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Malta Stamps

Issues of 1914-1922

Malta stamps with the portrait of King George V did not appear until almost four years into his reign.  Where the issues of King Edward VII were very few, the issues of his son were immense.

King George V was an avid stamp collector, having been given an album by one of his uncles, when he was still the young Duke of York.  He is personally responsible for what is referred to today as the Royal Stamp Collection.  His British Colonial collection is complete, except for the British Guiana 1 Penny Magenta, which he bid on in an auction but did not win.  When he died, the Royal Collection was about 75 volumes.  It was added onto by both King George V and Queen Elizabeth II, and today, the collection is still maintained by a government curator.

As a stamp collector, King George V took personal interest in all the Great Britain and British Colonial stamps issued during his reign.  It is written that he was actually involved in the design of some of the postage stamp issues, as well.

The ten new stamps shown above were issued between 1914 and 1921.  These Malta stamps are all typographed and they are printed on paper with WMK 3 - the Multiple Crown and CA watermark.

  • 1/4 P.  (1914 - Scott #49) - Brown.
  • 1/2 P.  (1914 - Scott #50) - Green.
  • 1 P.  (1914 - Scott #51) - Carmine, Scarlet.
  • 2 P.  (1915 - Scott #52) - Gray.
  • 2 1/2 P.  (1914 - Scott #53) - Ultramarine.
  • 3 P.  (1914 - Scott #54) - Violet on Yellow.
  • 6 P.  (1914 - Scott #58) - Dull Violet and Red Violet.
  • 1 S.  (1914 - Paper Colored Through - Scott #59) - Black on Green, Black on Blue Green, Black on Olive, Black on Emerald.
  • 1 S.  (1915 - Paper Surface Colored - Scott #62) - Black on Green.
  • 2 S.  (1914 - Scott #60) - Ultramarine and Dull Violet on Blue.
  • 5 S.  (1914 - Scott #61) - Scarlet and Green on Yellow.

Between 1915 and 1919, the Valletta Harbor pictorial design of 1901 was re-issued as a 4 P. denomination stamp, the 2 1/2 S. Melita design of 1899 was re-issued, and a new version of the 10 S. Saint Paul design of 1899 was issued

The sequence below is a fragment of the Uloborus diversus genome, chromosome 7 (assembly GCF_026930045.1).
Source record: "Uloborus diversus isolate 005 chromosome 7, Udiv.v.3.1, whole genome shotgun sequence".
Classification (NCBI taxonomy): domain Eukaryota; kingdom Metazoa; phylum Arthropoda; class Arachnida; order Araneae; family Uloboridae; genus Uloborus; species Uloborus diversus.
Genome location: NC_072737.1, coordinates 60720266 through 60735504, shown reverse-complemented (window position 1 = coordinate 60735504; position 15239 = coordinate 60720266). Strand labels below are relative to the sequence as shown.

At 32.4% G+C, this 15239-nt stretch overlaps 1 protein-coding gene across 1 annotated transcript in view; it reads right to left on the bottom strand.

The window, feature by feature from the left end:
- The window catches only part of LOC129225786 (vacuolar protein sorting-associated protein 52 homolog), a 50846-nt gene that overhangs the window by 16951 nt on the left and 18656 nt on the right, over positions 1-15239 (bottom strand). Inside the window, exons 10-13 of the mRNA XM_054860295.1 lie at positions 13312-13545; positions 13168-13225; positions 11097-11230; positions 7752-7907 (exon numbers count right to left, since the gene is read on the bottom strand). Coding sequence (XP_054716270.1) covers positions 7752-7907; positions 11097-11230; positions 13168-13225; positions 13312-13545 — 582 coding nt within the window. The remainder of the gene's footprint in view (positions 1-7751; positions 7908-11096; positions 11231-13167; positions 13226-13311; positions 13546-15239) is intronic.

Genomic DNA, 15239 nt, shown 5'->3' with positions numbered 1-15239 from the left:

These three new stamps were engraved on paper with WMK 3 - the Multiple Crown and CA watermark.

  • 4 P.  (1915 - Scott #63) - Valletta Harbor.
  • 2 1/2 S.  (1919 - Scott #64) - Melita - The Allegory of Malta.
  • 10 S.  (1919 - Scott #65) - St. Paul Shipwrecked at Malta.

1899 Issue

1919 Issue

The new 10 S. denomination has a completely different frame than that of the 1899 10 S. denomination, with the words "POSTAGE / REVENUE" added at the sides. 

With WMK 3, this is the rarest Malta stamp.  Only 1,500 of them were originally printed, and of that number, only a very small percentage of them probably survive to this day.  Per the 2018 Scott Standard Postage Stamp Catalog, a mint hinged example is $3,500, a used example is $4,400, and a mint hinged SPECIMEN is about $1,000.  A used example, with a revenue cancellation catalogs only $85, but in searching the internet, I was unable to locate any examples with revenue cancels.

During 1921, a new paper watermark was implemented, leading to the re-issue of the 1914-1919 denominations shown above.

These re-issued stamps were printed on paper with WMK 4 - the Multiple Crown and Script CA watermark.

  • 1/4 P.  (1921 - Scott #66) - Brown.
  • 1/2 P.  (1921 - Scott #67) - Green.
  • 1 P.  (1921 - Scott #68) - Rose Red.
  • 2 P.  (1921 - Scott #69) - Gray.
  • 2 1/2 P.  (1921 - Scott #70) - Ultramarine.
  • 6 P.  (1921 - Scott #71) - Dull Violet and Red Violet.
  • 2 S.  (1921 - Scott #72) - Ultramarine and Dull Violet on Blue.
  • 10 S.  (1921 - Scott #73) - Black.

On April 15, 1922, some of the 2 P. denomination Malta stamps of 1921 were overprinted and re-valued to One Farthing.  An example is shown above.

  • 1/4 P. on 2 P.  (1922 - Scott #97) - Gray.

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Malta Postage Stamps

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Issues of 1914-1922



Just about all British colonial stamps are printed on paper with the Crown Colonies (CC) or Crown Agents (CA) watermarks.

Multiple Crown & CA

Multiple Crown & Script CA

The two watermarks used for the stamps of Malta, from 1914 through 1922, are illustrated above.  They will be referred to by their watermark numbers in the text descriptions.

In 1918, the government of Malta levied a war tax on letter mail, in order to collect money to defray the costs of World War I.  For this purpose, definitive Malta stamps were overprinted "WAR TAX" (Scott #MR1-2), as shown in the illustrations above.

For a given period of time, the use of these tax stamps, in addition to the stamps paying the postal rates, was mandatory on all letter mail.